A small café in Germany has been told that its red apple logo with the face of a child in it is forbidden fruit.
The warning has been fired by U.S. computer giant Apple at a small café in Bonn called Apfelkind.
The café’s owner, Christin Römer, has made a trademark application for her logo, which Apple has demanded she withdraws – but the electronics goliath has a battle on its hands, because Ms Romer is standing firm.
She opened her café in May and received a letter last month from the California-based firm telling her that it believed her customers would become confused between its world-famous logo and hers.
Ms Romer was not about to be put off, though. She told German paper The Local: ‘I’m not going to accept that. At first I couldn’t believe the letter – then I called my lawyer.
'I wanted to do something like Starbucks, and have the logo as my trademark. I was even thinking of eventually expanding and creating a franchise business so other people could open up other Apfelkind cafés, which is why I wanted to register the trademark.’
Mr Romer uses the logo on cushions, cups, chairs and a delivery bike.
She added: ‘The thing is, it was almost flattering to hear from Apple. I love Apple products – I love design and am not terribly technical. I organise my cafe with my iPhone and Apple laptop.’
The case will be decided by Munich’s patent office, but in the meantime, Ms Romer explained that the entanglement with Apple has been good for business, with lots of customers coming in to show their support.
Apple has not offered a comment on the matter.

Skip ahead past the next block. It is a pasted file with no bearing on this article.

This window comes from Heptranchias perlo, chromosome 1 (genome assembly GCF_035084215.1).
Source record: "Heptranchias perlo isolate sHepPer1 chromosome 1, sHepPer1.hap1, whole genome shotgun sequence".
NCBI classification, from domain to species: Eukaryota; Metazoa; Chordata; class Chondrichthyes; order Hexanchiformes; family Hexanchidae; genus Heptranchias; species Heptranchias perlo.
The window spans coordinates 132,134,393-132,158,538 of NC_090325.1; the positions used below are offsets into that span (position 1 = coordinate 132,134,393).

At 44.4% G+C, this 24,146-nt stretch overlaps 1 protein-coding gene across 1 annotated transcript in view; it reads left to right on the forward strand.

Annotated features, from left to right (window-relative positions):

It’s certainly no stranger to trademark disputes.
Last year New York City had to alter its ‘GreeNYC’ apple logo after the computer firm argued that it would cause confusion.
And in 2006 Apple Computer won a legal battle with The Beatles' record label Apple Corps over the use of an apple logo to advertise its iPod music players.
Apple Corps - owned by Sir Paul McCartney, Ringo Starr and the widows of George Harrison and John Lennon - claimed the computer giant had breached an agreement to keep out of the music business.
The two companies had agreed a strict 'field of use' of the Apple logo in a dispute which has run since the early Eighties. In 1991 a trademark agreement gave Corps exclusive use of the logo for the record business.
Then in 2001 the clash exploded into legal action with the launch of Apple Computer's on line iTunes Music Store.
In court Apple Corps demanded that Apple Computer stop using the trademark and pay it a percentage of profits.
But the judge said that while Corps retained the right to use the apple logo for 'creative works', Apple Computer still had the right to apply its mark for service which sells content.
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